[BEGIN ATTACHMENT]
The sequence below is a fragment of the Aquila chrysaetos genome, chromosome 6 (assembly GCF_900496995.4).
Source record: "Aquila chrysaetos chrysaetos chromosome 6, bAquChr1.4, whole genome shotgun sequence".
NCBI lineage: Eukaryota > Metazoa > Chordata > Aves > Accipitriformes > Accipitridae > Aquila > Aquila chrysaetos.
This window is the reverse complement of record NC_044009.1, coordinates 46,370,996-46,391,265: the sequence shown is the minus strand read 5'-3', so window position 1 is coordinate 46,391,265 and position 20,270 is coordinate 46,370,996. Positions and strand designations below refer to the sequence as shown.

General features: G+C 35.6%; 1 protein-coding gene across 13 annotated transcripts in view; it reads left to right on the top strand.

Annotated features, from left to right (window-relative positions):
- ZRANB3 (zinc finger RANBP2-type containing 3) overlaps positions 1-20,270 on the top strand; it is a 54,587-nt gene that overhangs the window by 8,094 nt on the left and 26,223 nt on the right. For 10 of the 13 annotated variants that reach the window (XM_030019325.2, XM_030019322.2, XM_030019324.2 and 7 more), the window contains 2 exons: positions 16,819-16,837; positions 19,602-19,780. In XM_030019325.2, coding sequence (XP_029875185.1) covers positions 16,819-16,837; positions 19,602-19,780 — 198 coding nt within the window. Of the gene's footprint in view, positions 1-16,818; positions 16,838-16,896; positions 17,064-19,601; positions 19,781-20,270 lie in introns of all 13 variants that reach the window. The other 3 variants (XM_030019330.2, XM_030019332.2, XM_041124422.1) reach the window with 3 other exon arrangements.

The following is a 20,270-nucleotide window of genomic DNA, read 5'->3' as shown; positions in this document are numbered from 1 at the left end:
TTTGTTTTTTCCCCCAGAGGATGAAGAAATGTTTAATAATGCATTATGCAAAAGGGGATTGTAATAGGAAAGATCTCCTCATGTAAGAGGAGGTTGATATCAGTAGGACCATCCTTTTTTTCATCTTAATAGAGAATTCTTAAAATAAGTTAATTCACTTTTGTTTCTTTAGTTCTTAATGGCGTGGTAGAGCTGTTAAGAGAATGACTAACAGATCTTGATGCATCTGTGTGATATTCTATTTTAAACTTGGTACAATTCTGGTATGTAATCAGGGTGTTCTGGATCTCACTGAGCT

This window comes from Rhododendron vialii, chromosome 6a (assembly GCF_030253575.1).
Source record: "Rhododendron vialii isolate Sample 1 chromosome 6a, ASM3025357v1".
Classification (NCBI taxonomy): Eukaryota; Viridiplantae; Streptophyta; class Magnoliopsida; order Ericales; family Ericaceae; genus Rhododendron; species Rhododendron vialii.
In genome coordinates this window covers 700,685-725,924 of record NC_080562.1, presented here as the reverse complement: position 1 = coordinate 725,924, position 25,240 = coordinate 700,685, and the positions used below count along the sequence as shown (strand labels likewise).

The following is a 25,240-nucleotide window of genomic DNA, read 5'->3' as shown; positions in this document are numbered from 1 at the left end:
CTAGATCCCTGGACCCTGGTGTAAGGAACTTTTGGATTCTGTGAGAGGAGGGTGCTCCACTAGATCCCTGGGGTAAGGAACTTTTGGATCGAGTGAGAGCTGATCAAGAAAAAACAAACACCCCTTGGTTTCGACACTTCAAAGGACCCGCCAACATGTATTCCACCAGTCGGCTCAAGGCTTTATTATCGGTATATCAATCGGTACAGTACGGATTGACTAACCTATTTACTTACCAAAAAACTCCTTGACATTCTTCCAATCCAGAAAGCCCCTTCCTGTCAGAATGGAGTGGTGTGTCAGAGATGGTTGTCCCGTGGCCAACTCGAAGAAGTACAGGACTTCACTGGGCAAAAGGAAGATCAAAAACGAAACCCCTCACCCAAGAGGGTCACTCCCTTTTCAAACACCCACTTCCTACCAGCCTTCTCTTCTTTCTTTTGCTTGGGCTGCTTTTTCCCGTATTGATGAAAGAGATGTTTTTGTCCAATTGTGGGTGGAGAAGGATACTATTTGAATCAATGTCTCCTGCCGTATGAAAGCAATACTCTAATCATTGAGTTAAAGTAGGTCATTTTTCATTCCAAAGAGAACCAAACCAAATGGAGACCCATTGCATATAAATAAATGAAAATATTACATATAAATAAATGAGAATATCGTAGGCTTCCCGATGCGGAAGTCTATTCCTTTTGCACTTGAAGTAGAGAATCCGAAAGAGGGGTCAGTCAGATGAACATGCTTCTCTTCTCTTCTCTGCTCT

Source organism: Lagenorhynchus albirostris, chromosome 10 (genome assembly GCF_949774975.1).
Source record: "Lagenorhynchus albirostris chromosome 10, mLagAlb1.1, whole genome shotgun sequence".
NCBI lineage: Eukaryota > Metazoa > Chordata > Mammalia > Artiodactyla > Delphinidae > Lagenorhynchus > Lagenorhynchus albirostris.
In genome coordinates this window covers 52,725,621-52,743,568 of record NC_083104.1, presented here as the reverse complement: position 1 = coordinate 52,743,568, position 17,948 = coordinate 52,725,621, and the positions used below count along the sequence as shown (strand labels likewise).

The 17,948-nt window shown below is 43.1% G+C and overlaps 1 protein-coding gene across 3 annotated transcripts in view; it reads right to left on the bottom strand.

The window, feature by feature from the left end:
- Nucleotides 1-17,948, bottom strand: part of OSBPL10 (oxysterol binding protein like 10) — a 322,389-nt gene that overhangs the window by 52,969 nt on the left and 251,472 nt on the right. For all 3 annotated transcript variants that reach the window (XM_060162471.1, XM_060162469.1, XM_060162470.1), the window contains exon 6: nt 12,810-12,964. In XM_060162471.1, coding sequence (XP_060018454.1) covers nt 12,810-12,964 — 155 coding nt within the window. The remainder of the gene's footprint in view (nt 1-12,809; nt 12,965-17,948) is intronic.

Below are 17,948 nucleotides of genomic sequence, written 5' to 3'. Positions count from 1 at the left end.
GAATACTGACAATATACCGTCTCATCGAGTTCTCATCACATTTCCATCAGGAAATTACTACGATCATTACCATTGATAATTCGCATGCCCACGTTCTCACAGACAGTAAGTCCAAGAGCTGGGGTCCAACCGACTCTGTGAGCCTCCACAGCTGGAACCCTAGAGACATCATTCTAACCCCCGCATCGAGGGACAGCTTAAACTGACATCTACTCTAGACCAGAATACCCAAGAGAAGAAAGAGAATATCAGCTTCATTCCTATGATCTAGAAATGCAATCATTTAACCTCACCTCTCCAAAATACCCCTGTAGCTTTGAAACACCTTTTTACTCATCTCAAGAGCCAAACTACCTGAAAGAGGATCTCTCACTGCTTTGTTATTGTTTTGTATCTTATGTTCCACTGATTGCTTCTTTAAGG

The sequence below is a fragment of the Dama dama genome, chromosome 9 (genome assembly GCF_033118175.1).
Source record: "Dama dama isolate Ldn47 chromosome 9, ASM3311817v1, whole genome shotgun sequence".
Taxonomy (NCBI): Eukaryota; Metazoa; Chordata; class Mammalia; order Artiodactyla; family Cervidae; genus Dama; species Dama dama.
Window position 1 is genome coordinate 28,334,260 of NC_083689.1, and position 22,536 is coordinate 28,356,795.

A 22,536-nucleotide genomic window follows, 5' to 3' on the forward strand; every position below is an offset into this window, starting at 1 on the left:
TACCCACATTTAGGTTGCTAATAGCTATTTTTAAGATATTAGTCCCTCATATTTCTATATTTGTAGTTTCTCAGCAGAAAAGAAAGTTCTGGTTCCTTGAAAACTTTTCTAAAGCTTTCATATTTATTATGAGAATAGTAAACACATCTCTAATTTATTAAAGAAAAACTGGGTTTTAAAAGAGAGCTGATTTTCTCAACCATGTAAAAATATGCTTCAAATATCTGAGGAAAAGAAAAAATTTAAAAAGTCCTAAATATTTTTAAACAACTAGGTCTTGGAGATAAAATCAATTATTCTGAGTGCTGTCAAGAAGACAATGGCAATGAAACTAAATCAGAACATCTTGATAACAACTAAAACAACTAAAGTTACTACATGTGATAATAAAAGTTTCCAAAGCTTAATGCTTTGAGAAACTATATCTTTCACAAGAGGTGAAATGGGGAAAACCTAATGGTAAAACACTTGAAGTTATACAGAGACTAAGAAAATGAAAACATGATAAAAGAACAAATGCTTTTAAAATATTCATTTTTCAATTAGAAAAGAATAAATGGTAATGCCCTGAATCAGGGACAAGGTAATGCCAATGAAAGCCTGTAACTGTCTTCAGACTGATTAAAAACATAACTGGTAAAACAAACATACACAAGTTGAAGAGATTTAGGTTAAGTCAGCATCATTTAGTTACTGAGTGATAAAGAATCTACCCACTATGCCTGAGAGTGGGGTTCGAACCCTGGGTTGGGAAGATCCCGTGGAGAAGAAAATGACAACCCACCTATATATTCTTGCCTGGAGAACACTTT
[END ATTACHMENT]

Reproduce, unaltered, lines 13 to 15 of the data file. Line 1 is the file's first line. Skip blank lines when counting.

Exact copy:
In genome coordinates this window covers 700,685-725,924 of record NC_080562.1, presented here as the reverse complement: position 1 = coordinate 725,924, position 25,240 = coordinate 700,685, and the positions used below count along the sequence as shown (strand labels likewise).

The following is a 25,240-nucleotide window of genomic DNA, read 5'->3' as shown; positions in this document are numbered from 1 at the left end:
CTAGATCCCTGGACCCTGGTGTAAGGAACTTTTGGATTCTGTGAGAGGAGGGTGCTCCACTAGATCCCTGGGGTAAGGAACTTTTGGATCGAGTGAGAGCTGATCAAGAAAAAACAAACACCCCTTGGTTTCGACACTTCAAAGGACCCGCCAACATGTATTCCACCAGTCGGCTCAAGGCTTTATTATCGGTATATCAATCGGTACAGTACGGATTGACTAACCTATTTACTTACCAAAAAACTCCTTGACATTCTTCCAATCCAGAAAGCCCCTTCCTGTCAGAATGGAGTGGTGTGTCAGAGATGGTTGTCCCGTGGCCAACTCGAAGAAGTACAGGACTTCACTGGGCAAAAGGAAGATCAAAAACGAAACCCCTCACCCAAGAGGGTCACTCCCTTTTCAAACACCCACTTCCTACCAGCCTTCTCTTCTTTCTTTTGCTTGGGCTGCTTTTTCCCGTATTGATGAAAGAGATGTTTTTGTCCAATTGTGGGTGGAGAAGGATACTATTTGAATCAATGTCTCCTGCCGTATGAAAGCAATACTCTAATCATTGAGTTAAAGTAGGTCATTTTTCATTCCAAAGAGAACCAAACCAAATGGAGACCCATTGCATATAAATAAATGAAAATATTACATATAAATAAATGAGAATATCGTAGGCTTCCCGATGCGGAAGTCTATTCCTTTTGCACTTGAAGTAGAGAATCCGAAAGAGGGGTCAGTCAGATGAACATGCTTCTCTTCTCTTCTCTGCTCT